Enabling logging for explicit deny
Enabling logging for explicit deny

This will be used to collect data on denied traffic.

At the end you will have something like this:

Initial config with explicit deny statements for each Source-Destination pair
Initial config with explicit deny statements for each Source-Destination pair

Third: test, check, and correct configuration

Ask a person who deploys the new service to do the tests while observing the logs configured for deny statements. If something fails, check the logs for denied packets and if there are any, analyze  whether this traffic should be permitted or not. If it should – add necessary permissions above the deny line and do the test again:

Check explicit deny line logs for denied packets

You may need to repeat this step several times while new features of the service that is being deployed are being tested.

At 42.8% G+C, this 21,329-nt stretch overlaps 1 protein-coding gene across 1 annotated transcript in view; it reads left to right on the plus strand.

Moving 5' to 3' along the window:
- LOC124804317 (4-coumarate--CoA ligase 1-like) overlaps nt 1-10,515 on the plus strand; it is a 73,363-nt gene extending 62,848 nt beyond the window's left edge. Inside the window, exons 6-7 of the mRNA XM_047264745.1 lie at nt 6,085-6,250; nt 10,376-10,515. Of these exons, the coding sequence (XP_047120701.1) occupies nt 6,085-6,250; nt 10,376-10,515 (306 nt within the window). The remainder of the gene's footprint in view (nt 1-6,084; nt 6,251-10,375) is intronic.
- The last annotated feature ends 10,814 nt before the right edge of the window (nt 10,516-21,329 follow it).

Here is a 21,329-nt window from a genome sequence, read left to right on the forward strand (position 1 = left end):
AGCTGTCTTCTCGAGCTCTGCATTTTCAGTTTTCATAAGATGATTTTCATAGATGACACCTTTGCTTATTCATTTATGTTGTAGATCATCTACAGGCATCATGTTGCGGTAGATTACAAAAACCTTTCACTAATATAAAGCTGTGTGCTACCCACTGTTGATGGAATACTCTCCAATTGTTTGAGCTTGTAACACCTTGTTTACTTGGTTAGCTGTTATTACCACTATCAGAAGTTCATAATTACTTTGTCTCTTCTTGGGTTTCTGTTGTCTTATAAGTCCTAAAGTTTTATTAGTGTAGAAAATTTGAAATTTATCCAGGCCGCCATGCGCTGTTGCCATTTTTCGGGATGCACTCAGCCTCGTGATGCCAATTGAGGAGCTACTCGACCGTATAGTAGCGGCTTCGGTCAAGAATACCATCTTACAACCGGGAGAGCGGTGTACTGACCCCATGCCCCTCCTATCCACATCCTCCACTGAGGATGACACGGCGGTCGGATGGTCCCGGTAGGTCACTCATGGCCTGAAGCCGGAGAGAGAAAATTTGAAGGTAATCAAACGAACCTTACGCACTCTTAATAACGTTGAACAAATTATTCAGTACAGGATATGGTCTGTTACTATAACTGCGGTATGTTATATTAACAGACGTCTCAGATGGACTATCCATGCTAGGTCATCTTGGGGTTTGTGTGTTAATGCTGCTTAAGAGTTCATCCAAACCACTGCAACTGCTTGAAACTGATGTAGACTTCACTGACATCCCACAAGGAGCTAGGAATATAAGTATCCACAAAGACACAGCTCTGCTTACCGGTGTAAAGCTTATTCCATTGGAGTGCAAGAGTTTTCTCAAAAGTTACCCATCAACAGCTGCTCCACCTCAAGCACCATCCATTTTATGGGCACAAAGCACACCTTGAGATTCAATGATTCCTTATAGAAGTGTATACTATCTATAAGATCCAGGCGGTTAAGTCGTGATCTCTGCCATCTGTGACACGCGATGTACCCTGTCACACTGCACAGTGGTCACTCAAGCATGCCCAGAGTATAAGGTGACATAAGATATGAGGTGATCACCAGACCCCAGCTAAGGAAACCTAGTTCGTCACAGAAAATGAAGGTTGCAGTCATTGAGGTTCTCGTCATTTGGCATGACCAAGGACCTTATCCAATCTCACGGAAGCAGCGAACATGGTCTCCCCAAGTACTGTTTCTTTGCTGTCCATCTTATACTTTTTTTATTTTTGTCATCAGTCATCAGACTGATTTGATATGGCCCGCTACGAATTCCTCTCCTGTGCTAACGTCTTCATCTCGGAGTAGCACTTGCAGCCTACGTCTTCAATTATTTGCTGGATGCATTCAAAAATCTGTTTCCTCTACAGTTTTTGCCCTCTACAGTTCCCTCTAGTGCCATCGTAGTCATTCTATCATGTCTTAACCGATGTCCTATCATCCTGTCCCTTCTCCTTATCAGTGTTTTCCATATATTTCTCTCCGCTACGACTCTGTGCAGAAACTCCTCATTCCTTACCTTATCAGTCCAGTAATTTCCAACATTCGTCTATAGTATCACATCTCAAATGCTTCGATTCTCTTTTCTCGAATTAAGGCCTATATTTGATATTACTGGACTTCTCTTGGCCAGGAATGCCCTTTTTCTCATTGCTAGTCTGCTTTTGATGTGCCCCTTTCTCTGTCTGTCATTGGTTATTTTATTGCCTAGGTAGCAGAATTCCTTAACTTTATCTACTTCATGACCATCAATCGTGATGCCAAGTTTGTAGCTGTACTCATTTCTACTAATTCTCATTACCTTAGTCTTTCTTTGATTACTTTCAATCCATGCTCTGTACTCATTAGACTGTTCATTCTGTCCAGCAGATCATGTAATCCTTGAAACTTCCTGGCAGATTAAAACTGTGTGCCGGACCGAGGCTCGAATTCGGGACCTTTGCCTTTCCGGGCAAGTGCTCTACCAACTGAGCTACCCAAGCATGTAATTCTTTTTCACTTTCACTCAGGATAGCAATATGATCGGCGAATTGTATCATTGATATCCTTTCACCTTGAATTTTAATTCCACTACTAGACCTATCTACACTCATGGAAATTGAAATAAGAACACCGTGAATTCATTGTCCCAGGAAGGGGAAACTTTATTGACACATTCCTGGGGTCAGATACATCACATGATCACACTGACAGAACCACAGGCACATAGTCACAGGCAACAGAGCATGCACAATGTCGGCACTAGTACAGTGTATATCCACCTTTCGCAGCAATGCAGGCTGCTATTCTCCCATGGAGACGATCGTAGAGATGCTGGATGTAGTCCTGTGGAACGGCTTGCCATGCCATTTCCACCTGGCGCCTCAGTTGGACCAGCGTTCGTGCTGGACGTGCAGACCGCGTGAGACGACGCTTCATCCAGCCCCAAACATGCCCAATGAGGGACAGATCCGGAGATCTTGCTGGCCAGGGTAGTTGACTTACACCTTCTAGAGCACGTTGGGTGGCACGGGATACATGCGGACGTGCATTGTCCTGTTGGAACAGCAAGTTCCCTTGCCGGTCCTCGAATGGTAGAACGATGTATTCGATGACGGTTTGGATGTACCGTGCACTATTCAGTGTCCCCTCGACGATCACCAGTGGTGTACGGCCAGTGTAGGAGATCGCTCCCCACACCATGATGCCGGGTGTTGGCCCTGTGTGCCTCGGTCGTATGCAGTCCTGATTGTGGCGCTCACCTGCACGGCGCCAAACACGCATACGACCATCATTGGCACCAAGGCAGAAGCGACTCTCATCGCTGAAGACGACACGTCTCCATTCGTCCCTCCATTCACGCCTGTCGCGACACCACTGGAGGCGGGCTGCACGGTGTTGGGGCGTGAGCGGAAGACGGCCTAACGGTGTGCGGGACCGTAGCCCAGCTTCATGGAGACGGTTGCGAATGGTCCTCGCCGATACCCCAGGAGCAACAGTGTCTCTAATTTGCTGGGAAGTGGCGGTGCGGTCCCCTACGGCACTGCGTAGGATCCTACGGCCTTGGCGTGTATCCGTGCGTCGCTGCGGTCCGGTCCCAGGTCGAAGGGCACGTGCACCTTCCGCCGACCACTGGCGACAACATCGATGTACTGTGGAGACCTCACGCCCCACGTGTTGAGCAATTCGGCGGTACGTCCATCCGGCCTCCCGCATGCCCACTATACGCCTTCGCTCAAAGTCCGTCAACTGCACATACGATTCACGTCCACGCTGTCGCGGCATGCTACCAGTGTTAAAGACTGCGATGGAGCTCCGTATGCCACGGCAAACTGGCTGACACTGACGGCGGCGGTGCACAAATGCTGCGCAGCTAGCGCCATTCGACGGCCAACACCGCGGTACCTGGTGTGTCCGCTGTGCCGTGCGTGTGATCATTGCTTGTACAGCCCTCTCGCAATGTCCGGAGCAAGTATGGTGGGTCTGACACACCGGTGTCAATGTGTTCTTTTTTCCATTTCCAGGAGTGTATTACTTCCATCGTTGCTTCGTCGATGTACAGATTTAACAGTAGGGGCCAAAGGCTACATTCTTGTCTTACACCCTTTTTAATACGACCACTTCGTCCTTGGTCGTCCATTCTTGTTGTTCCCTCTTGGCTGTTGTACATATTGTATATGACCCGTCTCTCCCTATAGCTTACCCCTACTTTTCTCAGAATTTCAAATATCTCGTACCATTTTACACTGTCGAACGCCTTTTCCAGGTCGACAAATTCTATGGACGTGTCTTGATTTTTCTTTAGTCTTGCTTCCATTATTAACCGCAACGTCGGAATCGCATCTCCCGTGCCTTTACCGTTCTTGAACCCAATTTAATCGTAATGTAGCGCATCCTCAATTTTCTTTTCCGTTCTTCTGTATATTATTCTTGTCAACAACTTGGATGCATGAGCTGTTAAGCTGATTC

Fourth: let it run for some time and then check and correct it again

Everything went up and running. Now let it work for some time and check the hit counters for ACL lines.

It depends on particular situation, but commonly if some ACL line wasn’t hit by a single packet during 2-3 moths you may consider disabling it.

Also you may disable the explicit deny line at this step.

Fifth: re-arrange the configuration if possible

Ultimately it is group the Sources and Destinations and ports/protocols into groups to make configuration look shorter and easier to read:

Final configuration. Ports and protocols grouped into Service Groups
Final configuration. Allowed ports and protocols grouped into Service Groups

The grouping might be different, for example, you may want to group some ports and protocols based on their role, creating Service Groups such as “NetworkDeviceX-ServerA-Management-Access”.

This way I normally end up having quite well organized configuration that permits just what is needed to be permitted and serves as a good reference for documenting how the deployed service works from the network point of view.